When February's blizzard brought Washington almost to a standstill, it couldn't keep Gertrude Tai away from her job at the Voice of America. Against her husband's wishes, she stepped out into the snow drifts, flagged down a passing four-wheel drive vehicle and paid the driver $30 to take her downtown to her office.
Not only that, she told an overflow crowd of women in government gathered yesterday to hear five of their colleagues tell how they succeeded in the federal bureaucracy, but "I was on my day off."
"Why did I do this? It's because I want to show that women can do the work." To prove yourself equal to the men in the office, you have to work twice as hard, she said. "I worked very, very hard." Tai, who grew up in Peking during World War II, is in charge of all the Chinese news shows VOA broadcasts to China.
The morning symposium was sponsored by the Federal Women's Program to observe the 12th anniversary of the signing of the Executive Order that prohibited sexual discrimination in the federal government. The FWP works to improve employment and promotional opportunities for women in government.
Despite such successes as Tai's, "the income gap between men and women is still what it was 20 years ago," said Arabella Martinez, assistant secretary for human development services in the Department of Health, Education and Welfare. And, she told the 200 women and a scattering of men, "this earnings gap is made even more startling when contrasted with another fact: the average woman worker is as well educated as the average man worker. Both have completed a median of 12.6 years of schooling."
Even with a college education, she said, "a woman as recently as two years ago earned less -- on the average -- than a man who had only completed the 8th grade."
These statistics, however, could not dampen the obvious pleasure the audience got from the success stories.
When Patricia Eakle began her federal career 10 years ago at the age of 45 she was a housewife with three grown children. She said she should be in suburbia "helping an aging husband with his cholesterol count," but she decided, "I'd like to do something for myself." She practiced typing and got a job as a GS-3 clerk-typist. By persevering, she said, she moved up to become a GS 6 secretary. That "entitled me to pour coffee for a particular elite couple of men rather than run out and get coffee for a whole bunch of them."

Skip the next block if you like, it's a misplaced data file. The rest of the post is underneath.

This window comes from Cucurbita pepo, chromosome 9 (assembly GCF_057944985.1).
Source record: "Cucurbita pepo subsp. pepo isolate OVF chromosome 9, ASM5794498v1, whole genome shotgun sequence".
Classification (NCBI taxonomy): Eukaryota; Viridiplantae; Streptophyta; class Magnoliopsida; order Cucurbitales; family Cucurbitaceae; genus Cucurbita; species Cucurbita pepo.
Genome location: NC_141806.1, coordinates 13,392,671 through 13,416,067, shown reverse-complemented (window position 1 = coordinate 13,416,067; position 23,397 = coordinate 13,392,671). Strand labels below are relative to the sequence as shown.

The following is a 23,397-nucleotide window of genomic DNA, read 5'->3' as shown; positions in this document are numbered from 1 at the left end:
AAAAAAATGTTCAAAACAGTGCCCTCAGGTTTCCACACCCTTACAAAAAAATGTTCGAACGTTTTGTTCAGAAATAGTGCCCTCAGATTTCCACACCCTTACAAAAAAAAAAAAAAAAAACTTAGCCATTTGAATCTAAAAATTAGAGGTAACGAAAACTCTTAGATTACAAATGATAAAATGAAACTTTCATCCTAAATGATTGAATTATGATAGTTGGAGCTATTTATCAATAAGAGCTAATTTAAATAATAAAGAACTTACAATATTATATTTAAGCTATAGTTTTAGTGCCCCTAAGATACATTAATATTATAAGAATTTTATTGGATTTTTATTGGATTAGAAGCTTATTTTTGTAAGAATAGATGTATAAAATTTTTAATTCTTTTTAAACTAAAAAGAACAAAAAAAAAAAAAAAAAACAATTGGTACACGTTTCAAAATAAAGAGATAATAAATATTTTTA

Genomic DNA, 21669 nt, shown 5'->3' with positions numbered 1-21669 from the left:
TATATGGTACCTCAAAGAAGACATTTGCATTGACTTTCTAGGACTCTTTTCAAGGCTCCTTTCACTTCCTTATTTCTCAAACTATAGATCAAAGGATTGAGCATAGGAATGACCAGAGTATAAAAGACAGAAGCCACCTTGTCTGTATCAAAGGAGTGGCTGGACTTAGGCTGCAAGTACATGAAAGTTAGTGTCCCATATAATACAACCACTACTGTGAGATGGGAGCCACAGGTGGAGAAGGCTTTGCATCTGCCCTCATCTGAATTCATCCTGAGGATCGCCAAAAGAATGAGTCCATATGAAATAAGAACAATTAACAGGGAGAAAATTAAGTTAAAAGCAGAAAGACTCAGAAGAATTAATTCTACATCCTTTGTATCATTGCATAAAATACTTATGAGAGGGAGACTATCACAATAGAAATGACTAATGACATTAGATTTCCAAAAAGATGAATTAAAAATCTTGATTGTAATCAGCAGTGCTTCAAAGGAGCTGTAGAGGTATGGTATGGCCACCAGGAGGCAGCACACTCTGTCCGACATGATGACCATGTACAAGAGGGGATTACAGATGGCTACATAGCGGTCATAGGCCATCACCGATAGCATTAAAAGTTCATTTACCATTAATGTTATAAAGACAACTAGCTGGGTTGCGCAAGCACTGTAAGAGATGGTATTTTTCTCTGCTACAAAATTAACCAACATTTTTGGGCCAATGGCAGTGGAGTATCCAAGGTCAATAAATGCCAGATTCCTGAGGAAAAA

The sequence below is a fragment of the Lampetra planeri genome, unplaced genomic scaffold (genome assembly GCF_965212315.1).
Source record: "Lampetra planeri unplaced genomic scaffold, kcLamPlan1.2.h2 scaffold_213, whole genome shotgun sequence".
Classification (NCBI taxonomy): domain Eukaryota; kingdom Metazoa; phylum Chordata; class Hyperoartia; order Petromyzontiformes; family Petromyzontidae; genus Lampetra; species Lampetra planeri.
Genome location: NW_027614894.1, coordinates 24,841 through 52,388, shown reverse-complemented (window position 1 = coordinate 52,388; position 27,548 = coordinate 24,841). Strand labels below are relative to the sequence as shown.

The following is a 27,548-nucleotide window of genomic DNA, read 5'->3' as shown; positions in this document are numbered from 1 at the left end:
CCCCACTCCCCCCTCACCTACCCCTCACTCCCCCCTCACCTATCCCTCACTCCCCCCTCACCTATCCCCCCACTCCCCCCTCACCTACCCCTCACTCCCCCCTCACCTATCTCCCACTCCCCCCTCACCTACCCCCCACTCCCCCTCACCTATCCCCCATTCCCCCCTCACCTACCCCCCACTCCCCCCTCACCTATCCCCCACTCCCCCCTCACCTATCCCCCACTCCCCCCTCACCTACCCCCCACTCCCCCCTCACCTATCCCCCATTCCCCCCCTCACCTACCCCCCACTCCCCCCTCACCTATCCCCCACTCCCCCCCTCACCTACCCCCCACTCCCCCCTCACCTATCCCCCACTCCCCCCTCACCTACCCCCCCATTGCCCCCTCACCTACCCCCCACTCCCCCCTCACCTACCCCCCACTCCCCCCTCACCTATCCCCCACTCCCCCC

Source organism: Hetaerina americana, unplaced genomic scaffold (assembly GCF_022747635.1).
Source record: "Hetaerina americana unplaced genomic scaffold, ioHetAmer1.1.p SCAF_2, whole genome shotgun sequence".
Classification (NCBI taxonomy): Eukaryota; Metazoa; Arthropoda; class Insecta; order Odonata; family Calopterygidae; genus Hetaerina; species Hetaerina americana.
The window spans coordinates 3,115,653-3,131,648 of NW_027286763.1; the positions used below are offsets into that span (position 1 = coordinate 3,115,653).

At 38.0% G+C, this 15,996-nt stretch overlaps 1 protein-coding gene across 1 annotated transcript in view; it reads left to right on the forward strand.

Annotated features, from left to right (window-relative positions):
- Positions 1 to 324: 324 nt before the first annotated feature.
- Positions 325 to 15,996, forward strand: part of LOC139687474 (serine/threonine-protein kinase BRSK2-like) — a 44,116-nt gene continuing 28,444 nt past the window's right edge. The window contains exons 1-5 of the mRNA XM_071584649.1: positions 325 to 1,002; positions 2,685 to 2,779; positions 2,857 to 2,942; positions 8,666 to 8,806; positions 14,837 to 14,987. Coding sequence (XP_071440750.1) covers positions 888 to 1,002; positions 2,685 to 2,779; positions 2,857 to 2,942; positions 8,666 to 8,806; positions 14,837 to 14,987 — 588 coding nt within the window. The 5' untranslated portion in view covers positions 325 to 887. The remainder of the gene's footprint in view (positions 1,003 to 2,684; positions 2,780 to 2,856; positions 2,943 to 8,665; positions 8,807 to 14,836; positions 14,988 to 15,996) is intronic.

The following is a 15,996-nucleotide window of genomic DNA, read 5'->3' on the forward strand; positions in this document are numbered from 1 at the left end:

Finally, she determined to go to graduate school. She had found that "people like to dump their problems on me" and thought she could put this quality to use. She got her degree and is now a GS 11 psychiatric social worker at St. Elizabeth's Hospital. "I like what I'm doing. I'm good at it."
Barbara Tolson, a printer at the Government Printing Office, put in a tough, four-year apprenticeship to learn her trade. The men she worked with were not accustomed to a woman in the job -- they had to install a women's room for her -- and she had to push and lift heavy objects weighing 50 to 100 pounds without help. More recently, she has had to retrain for electronic printing. "It's been a hard, long struggle for nine years," but not she's making $25,000 a year.
Linda Teixeira, a public affairs specialist with the Urban Mass Transportation Administration, has made her way in government despite being blind. "I have confidence," she said.
Panel moderator Renee Poussiant, Channel 7 anchorwoman, summed up these observations for getting ahead in the bureaucracy:
Believe in yourself; promote yourself.
Don't be afraid of your ambition. Believe that you can do it all -- that you can have marriage, children and a gratifying career.
Dream, and take risks.
Make allies of your supervisors. They're the ones who can help you along.
Be excited about your work.